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(NO?) Strings Attached:
Female guitarists in contemporary music

(Released July 2009)

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  by Les Reynolds  

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Another female guitarist, working from within the industry, who is promoting her gender on a large scale, is Ottawa, Canada-born guitarist Sue Foley (b. 1968).

Foley, an accomplished guitarist with no less than 10 CDs to her credit, is the driving force behind a triple- (or possibly quadruple-) tiered project called "Guitar Woman." This encompasses a work-in-progress book currently available only online, a CD titled "Blues Guitar Women" (Ruf Records, 2005), a national tour (often done in segments with select performers from her extensive list) and a possible documentary. The entire project is meant to showcase a wide variety of female guitarists who cut across musical genres. In an article in "Modern Guitars Magazine," Watson (15) writes that women guitarists are under-represented by music media and that males account for 90% of the guitar-buying market, then alludes to the near total lack of what is popularly called "household names" among female guitarists. What Foley's web site does (www.guitarwoman.com), the author continues, is to show that a plethora of female guitarists ("goddesses" is used) have made and continue to make large contributions to guitar-centered music. Watson's article also shows that some male figures are advocating for female guitarists. Thomas Ruf, owner of his own record label and who has a preference for female guitarists, approached Foley and signed her, resulting in the "Blues Guitar Women" release.

Sue Foley
Sue Foley performs at the Heritage Blues Festival, Wheeling, West Virginia, August, 2007
Foley, in the interview with Watson, explained why she believes more women are taking up guitar-and why they traditionally did not. She believes the guitar, even among women, carries a masculine imagery, and most women who choose this instrument are somewhat more masculine in character. Even the instrument's origins (Middle East, Africa, Portugal and Spain), she explains, denotes masculinity because of the primarily patriarchal social structures in those regions. Foley believes that women have not only been long-term victims of discrimination in the performance arena, but in literature as well. Her book is an attempt to correct that situation.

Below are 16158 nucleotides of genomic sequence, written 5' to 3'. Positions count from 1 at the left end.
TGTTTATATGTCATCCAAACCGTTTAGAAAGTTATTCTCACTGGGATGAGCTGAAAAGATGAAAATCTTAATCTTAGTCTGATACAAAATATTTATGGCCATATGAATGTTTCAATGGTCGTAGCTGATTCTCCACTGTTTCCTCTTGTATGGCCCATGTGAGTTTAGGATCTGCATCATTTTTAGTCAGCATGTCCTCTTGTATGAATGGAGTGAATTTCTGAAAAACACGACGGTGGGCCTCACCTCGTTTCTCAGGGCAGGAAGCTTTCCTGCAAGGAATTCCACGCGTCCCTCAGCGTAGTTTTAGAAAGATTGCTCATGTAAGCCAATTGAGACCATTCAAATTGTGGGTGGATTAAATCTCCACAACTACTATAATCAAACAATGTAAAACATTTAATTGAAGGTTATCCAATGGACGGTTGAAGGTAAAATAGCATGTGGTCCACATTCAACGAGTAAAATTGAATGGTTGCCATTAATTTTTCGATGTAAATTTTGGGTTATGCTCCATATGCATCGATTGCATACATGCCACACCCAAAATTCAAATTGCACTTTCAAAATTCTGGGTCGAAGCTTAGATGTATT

And while Foley will encourage young women to follow their dreams of becoming guitarists, she contends that gender issues will never disappear because the music industry, notably the guitar, is a male's domain. Reasons for each sex choosing to create music with a guitar, she says, are likely nearly identical where creativity is concerned. However, women's experiences and the way they are perceived will be different-something Foley believes to be biological. Foley's belief is that many guitar magazines do not write much about female guitarists, nor do they reach out to female audiences. She says over 90% of the guitar magazine buyers are male-something she does not see changing until the editors of these magazines reach out to entice female buyers or until a female guitar hero becomes so big that they simply can no longer ignore females.

Sue Foley on YouTube
Sue Foley - "Hooked On Love" live

Go To Gender, and Genre, Bending

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